PITTA PARTY TAG MAY PROVE EVEN MORE COSTLY
Last week it was reported that the Ravens were considering placing the franchise tag on tight end Dennis Pitta this offseason if a long-term contract cannot be agreed on before the deadline on March 3rd. The franchise tag for a tight end is slightly over $6.7 million ($6.709M) which is relatively reasonable for a player who proved to be as important to the team as Pitta did.
The issue, however, is that when Pitta returned from his hip injury in December, he ran 79.7 percent of his routes out of the slot receiver position. This rate was the highest among all tight ends in the NFL, and may allow Pitta to be instead considered as a wide receiver. The franchise tag for a wide receiver this offseason is about $4.8 million more at $11.539.
New Orleans tight end Jimmy Graham is also a candidate to receive the franchise tag after leading the league with 16 touchdown receptions, and Graham would likely challenge how he is designated if the Saints do in fact tag him. The league states that how positional tags are determined “will apply to the position in which the player participated in the most plays.”
Aaron Wilson of the Baltimore Sun explained, “If Graham was to file a grievance before an NFL special master if he’s franchised as a tight end, any ruling would impact how other tight ends in his situation like Pitta are dealt with. That would have a negative potential impact on the Ravens’ salary-cap outlook.”
The best course of action for both sides would likely be to reach a long-term agreement, because Pitta’s injury stopped him from having an impressive statistical season, while his absence did show the Ravens just how critical he is to the success of the passing attack.
In previous seasons, the Ravens have had assistant coaches hold up signs or even different colored hats to communicate with the offense from the sidelines. In the 2013-2014 season one of the main forms of communication was quarterback Joe Flacco’s calls of “Alaska! Alaska!”
Unfortunately for Flacco and the Ravens, many of the Ravens’ opponents from last season also got used to hearing the “Alaska” call, and it led to the Ravens having to burn more timeouts than they would have liked. This offseason, head coach John Harbaugh is planning to add more of a code and a higher degree of secrecy to the calls.
Harbaugh felt that the communications last season were good overall, but were susceptible to technical issues. Harbaugh said, “There are some times when the phone goes out and you’ve got to signal something in. We had a few timeouts early in games when the phones went out and the clock was running down.”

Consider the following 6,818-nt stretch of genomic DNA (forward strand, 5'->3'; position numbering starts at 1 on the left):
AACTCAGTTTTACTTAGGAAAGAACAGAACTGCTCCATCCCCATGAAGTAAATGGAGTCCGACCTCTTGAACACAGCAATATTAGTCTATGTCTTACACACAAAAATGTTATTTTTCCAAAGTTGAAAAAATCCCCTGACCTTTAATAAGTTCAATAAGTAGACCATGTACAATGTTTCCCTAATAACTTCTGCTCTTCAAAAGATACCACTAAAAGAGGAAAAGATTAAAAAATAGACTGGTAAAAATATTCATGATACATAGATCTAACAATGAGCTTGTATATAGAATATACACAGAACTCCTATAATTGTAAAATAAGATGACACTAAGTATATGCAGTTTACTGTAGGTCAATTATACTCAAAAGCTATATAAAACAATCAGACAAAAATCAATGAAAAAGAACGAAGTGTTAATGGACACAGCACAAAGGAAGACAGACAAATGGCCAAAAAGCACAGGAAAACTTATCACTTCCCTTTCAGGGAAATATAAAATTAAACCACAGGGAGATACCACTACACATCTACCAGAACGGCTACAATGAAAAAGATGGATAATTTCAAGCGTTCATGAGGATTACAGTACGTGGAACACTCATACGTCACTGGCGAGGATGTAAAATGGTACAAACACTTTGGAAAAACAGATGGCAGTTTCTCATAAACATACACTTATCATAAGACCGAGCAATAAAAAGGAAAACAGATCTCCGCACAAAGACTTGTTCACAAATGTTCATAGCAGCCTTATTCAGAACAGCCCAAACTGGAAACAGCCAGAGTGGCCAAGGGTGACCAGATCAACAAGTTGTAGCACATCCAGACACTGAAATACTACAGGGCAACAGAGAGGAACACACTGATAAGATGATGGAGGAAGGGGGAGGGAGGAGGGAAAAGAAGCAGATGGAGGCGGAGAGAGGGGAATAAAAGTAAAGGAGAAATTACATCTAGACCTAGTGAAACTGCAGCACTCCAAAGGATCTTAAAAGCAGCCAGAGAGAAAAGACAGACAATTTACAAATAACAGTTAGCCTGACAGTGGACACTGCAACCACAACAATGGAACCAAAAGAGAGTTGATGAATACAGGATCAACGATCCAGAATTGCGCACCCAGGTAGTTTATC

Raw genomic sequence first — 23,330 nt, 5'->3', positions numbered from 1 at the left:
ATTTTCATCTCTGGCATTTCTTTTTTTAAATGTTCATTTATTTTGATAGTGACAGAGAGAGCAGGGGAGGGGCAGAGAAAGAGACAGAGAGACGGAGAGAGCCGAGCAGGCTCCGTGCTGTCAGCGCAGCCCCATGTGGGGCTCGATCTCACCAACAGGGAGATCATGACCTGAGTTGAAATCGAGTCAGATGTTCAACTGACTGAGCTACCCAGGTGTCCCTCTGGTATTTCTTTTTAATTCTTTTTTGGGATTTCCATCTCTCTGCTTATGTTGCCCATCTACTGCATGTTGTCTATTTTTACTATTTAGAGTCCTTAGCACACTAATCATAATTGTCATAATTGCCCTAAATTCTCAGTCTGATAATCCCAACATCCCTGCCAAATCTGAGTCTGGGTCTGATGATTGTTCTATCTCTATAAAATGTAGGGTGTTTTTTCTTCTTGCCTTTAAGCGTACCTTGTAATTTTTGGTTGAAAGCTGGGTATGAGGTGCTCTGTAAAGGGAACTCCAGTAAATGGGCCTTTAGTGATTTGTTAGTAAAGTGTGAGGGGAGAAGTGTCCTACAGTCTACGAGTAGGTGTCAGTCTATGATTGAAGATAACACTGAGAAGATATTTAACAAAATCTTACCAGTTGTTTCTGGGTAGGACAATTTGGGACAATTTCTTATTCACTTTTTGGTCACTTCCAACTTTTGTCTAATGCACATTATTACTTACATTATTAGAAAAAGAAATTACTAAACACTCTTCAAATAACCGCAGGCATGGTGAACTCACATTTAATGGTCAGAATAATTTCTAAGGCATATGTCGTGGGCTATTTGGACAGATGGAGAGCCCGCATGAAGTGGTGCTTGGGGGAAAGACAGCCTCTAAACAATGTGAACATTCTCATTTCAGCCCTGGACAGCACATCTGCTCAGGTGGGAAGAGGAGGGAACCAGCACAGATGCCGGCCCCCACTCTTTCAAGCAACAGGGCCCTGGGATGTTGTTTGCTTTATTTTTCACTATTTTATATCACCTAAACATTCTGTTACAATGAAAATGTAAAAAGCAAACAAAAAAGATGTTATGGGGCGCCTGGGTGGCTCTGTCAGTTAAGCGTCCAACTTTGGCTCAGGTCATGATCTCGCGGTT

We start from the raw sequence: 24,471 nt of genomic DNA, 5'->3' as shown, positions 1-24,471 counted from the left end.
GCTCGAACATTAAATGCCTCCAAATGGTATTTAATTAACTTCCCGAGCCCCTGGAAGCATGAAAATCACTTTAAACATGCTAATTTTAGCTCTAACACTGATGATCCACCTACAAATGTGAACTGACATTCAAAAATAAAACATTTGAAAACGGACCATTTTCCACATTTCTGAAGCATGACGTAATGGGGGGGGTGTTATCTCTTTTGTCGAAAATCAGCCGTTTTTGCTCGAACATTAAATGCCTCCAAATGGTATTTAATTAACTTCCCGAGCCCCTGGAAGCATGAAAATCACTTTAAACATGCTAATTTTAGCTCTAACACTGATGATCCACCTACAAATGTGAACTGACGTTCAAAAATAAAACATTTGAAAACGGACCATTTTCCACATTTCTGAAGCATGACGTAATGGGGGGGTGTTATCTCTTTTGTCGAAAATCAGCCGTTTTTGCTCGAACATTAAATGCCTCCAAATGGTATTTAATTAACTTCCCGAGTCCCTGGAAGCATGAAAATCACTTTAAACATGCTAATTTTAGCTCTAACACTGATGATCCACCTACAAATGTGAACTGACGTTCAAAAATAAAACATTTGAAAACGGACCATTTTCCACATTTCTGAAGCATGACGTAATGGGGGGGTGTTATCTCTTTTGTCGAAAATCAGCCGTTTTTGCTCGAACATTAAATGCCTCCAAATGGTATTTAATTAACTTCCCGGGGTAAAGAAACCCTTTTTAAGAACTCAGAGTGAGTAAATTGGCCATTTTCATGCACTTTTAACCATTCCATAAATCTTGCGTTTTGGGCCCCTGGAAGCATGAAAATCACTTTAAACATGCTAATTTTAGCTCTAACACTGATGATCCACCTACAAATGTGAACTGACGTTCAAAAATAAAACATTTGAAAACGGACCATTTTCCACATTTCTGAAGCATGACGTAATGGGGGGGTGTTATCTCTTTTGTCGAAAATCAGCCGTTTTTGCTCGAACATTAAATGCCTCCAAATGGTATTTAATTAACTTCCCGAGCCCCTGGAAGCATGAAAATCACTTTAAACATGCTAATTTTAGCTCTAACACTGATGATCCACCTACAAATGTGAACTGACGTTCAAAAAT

Harbaugh knows that other teams study what the Ravens say each week, and also acknowledged the Ravens pay attention to the talk of other teams as well. He knows it benefits the Ravens to say as little as possible, and is expected to make the necessary changes for next year.
POTENTIAL OPTIONS AT WIDE RECEIVER IN DRAFT
One of the areas expected to be addressed early in the draft this year by the Ravens is wide receiver. The draft is full of capable receivers this year according to CSNBaltimore.com’s Clifton Brown, who wrote, “The wide receiver position is deep in this year’s draft, and that is good news for the Ravens.”
While it seems unlikely that Sammy Watkins of Clemson will make it out of the top 10-15 picks, other realistic options include Mike Evans of Texas A&M, Kelvin Benjamin of Florida State, and Jordan Matthews of Vanderbilt.
Evans has been linked to the Ravens in recent mock drafts, and some scouts believe he has an opportunity to have the best career of any receiver in the draft. Evans is 6-5 and weighs 225 pounds, which allows him to generate separation on almost every play, while regularly making tough catches in traffic.
Benjamin has the body of a tight end, as he is listed at 6-5 and 235 pounds. His wingspan is what makes him special, and he displayed good speed and short-area quickness, something the Ravens would appreciate in the red zone, where they struggled mightily in 2013.
Matthews is a cousin of the all-time great receiver Jerry Rice, and is regarded as a better football player than an athlete due to his average acceleration speed but still impressive 19.0 yards-per-reception average. He is big, at 6-3 and 205 pounds and had an impressive amount of one-handed catches last season. Matthews plays with a physicality the Ravens would appreciate.
BRINGING SIZZLE TO THE TABLE
When the Ravens sent owner Steve Bisciotti, General Manager Ozzie Newsome, and head coach John Harbaugh to talk to the press last week at the annual “State of The Ravens” press conference, one topic discussed was the future of outside linebacker Terrell Suggs.
Suggs had a very strong start to the season in 2013, picking up nine sacks in the first eight games, but had only two in the final eight. His salary-cap number in 2014 will be $12.4 million, and 2014 is also the last year Suggs will be under contract. If the Ravens believe that Suggs is not worth the money, they will not hesitate to move him, according to Newsome.
Suggs is reportedly looking to extend his contract anyway, according to ProFootballTalk.com, and Newsome also noted that he has been in frequent contact with Suggs, which suggests the parties are already working towards an extension.
Suggs has watched the Ravens make tough decisions in recent years, as franchise players like Ed Reed and Anquan Boldin both left after last season. Suggs has said in the past that he never wants to leave Baltimore, so hopefully the two sides can agree to an extension soon.